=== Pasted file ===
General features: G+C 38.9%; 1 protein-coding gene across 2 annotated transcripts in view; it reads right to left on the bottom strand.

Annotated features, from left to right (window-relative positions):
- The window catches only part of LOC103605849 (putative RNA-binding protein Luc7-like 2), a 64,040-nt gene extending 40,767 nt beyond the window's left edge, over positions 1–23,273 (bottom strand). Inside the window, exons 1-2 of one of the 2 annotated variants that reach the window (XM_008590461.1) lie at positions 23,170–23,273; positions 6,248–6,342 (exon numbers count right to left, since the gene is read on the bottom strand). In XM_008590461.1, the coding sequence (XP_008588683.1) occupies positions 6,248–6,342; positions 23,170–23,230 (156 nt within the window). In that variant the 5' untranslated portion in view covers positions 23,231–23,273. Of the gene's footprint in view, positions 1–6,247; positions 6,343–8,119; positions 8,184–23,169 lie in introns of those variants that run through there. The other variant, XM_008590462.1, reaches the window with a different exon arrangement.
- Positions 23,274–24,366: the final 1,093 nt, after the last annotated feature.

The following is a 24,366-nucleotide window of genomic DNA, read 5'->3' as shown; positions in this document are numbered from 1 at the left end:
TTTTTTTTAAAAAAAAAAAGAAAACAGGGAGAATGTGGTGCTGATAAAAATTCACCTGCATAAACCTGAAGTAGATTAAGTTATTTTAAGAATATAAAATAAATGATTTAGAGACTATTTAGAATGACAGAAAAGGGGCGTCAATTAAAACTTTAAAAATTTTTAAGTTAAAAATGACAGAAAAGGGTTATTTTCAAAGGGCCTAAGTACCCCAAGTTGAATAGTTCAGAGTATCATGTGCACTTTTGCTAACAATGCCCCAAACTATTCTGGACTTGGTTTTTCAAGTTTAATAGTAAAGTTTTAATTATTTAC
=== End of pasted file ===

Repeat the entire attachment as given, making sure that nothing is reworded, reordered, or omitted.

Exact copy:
General features: G+C 38.9%; 1 protein-coding gene across 2 annotated transcripts in view; it reads right to left on the bottom strand.

Annotated features, from left to right (window-relative positions):
- The window catches only part of LOC103605849 (putative RNA-binding protein Luc7-like 2), a 64,040-nt gene extending 40,767 nt beyond the window's left edge, over positions 1–23,273 (bottom strand). Inside the window, exons 1-2 of one of the 2 annotated variants that reach the window (XM_008590461.1) lie at positions 23,170–23,273; positions 6,248–6,342 (exon numbers count right to left, since the gene is read on the bottom strand). In XM_008590461.1, the coding sequence (XP_008588683.1) occupies positions 6,248–6,342; positions 23,170–23,230 (156 nt within the window). In that variant the 5' untranslated portion in view covers positions 23,231–23,273. Of the gene's footprint in view, positions 1–6,247; positions 6,343–8,119; positions 8,184–23,169 lie in introns of those variants that run through there. The other variant, XM_008590462.1, reaches the window with a different exon arrangement.
- Positions 23,274–24,366: the final 1,093 nt, after the last annotated feature.

The following is a 24,366-nucleotide window of genomic DNA, read 5'->3' as shown; positions in this document are numbered from 1 at the left end:
TTTTTTTTAAAAAAAAAAAGAAAACAGGGAGAATGTGGTGCTGATAAAAATTCACCTGCATAAACCTGAAGTAGATTAAGTTATTTTAAGAATATAAAATAAATGATTTAGAGACTATTTAGAATGACAGAAAAGGGGCGTCAATTAAAACTTTAAAAATTTTTAAGTTAAAAATGACAGAAAAGGGTTATTTTCAAAGGGCCTAAGTACCCCAAGTTGAATAGTTCAGAGTATCATGTGCACTTTTGCTAACAATGCCCCAAACTATTCTGGACTTGGTTTTTCAAGTTTAATAGTAAAGTTTTAATTATTTAC